New strategy to combat cystitis

One in three women will be faced at least once in her life with cystitis, for some the start of a constantly recurring infection. Cystitis is caused by Escherichia coli bacteria which fasten on to the wall of the bladder by means of thread-like structures (pili). Han Remaut of the VIB Department for Structural Biology Brussels, Vrije Universiteit Brussel reveals for the first time the complex interactions which lead to the formation of these pili. This knowledge can be used to develop new antibiotics to treat infections of the urinary tract.

Cystitis

Around 80% of infections of the urinary tract are caused by the Escherichia coli bacteria, gram-negative rod-like bacteria. Although these bacteria form part of normal intestinal flora, virulent types can penetrate the bladder via the urethra and lead to urinary tract infections. These infections occur more often in women than in men and account for a large number of hospital-acquired infections, especially in the case of catheterized patients. Treatment consists of using existing antibiotics. However, the current generation of antibiotics is losing its power to fight these bacteria. Especially problematic are recurrent infections. There is an urgent need for new antibiotics.

Bacteria adhere to the cells of the urinary bladder

Bacteria can adhere to a surface due to their hair-like structures, known as pili or fimbriae. In the case of uropathogenic E. coli, type 1 pili occur which consist of four different sub-entities. The biosynthesis (formation) of these pili takes place through a conserved mechanism (the /usher biosynthesis route). As type 1 pili are responsible for the uropathogenic E. coli adhering to the host cells, these are promising targets for new antibacterials.

Structural biological techniques to investigate pili formation

Han Remaut, together with colleagues working for the Institute of Structural and Molecular Biology, University of London, is investigating the mechanism responsible for the biosynthesis of these pili. For this purpose, they are using X-ray diffraction - the standard technique for determining the structure of proteins. Detailed knowledge about the structure of proteins is necessary to gain an insight into how they function.

Han Remaut and colleagues were the first to successfully image the assembly complex leading to pili biosynthesis. Furthermore, this is also the first snapshot of a protein transporter in action.

New antibiotics for the treatment of infections of the urinary tract

This detailed knowledge about the biosynthesis of type 1 pili from E. coli can form the basis for the development of medicines which block the formation of the pili. If bacteria can no longer cling to the epithelial cells of the bladder, they will no longer be able to cause an . The mechanism responsible for E.coli attaching to the bladder is also used by other . As a result, this research can also contribute to the fight against other infectious diseases such as food poisoning or traveler's diarrhea.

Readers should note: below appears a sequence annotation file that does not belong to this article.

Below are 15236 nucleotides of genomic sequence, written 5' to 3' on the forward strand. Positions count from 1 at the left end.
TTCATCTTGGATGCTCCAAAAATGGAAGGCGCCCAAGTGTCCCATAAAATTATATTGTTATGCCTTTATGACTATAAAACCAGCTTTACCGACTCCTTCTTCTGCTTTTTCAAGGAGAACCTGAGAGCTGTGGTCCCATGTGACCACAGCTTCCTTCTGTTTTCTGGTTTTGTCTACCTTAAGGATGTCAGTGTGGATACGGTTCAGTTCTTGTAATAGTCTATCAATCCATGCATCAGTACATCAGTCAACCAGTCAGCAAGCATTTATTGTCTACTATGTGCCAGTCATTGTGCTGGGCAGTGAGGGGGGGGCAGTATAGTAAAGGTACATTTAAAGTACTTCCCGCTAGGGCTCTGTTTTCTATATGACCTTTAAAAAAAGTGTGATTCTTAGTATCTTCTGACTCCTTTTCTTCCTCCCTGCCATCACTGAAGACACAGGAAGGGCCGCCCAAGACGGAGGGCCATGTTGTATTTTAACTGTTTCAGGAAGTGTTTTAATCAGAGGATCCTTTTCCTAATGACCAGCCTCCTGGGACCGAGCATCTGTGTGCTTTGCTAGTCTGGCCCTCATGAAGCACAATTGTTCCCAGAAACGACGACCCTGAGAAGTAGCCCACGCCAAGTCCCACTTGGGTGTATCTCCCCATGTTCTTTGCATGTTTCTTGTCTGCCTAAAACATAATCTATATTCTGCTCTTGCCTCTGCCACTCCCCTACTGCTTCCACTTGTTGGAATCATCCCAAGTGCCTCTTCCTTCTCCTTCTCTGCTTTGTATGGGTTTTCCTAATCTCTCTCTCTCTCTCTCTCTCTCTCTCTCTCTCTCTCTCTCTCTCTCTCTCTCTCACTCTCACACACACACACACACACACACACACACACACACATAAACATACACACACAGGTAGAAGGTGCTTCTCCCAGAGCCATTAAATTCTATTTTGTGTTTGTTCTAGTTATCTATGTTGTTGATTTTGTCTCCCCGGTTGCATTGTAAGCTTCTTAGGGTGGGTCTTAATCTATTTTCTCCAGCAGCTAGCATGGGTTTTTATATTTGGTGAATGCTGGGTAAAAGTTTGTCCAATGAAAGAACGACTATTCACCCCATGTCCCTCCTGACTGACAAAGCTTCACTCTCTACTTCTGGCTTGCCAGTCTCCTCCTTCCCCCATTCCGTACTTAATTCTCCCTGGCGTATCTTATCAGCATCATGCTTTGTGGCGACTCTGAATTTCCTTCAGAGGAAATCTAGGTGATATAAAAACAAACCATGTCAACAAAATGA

add to favorites email to friend print save as pdf

Related Stories

Recommended for you

Mutation may cause early loss of sperm supply

4 minutes ago

Brown University biologists have determined how the loss of a gene in male mice results in the premature exhaustion of their fertility. Their fundamental new insights into the complex process of sperm generation ...

No more bleeding for 'iron overload' patients?

2 hours ago

Hemochromatosis (HH) is the most common genetic disorder in the western world, and yet is barely known. Only in the US 1 in 9 people carry the mutation (although not necessarily the disease).

3-D printing offers innovative method to deliver medication

7 hours ago

3-D printing could become a powerful tool in customizing interventional radiology treatments to individual patient needs, with clinicians having the ability to construct devices to a specific size and shape. That's according ...

Mystery of the reverse-wired eyeball solved

Feb 27, 2015

From a practical standpoint, the wiring of the human eye - a product of our evolutionary baggage - doesn't make a lot of sense. In vertebrates, photoreceptors are located behind the neurons in the back of the eye - resulting ...

Neurons controlling appetite made from skin cells

Feb 27, 2015

Researchers have for the first time successfully converted adult human skin cells into neurons of the type that regulate appetite, providing a patient-specific model for studying the neurophysiology of weight ...

User comments

Please sign in to add a comment. Registration is free, and takes less than a minute. Read more

Click here to reset your password.
Sign in to get notified via email when new comments are made.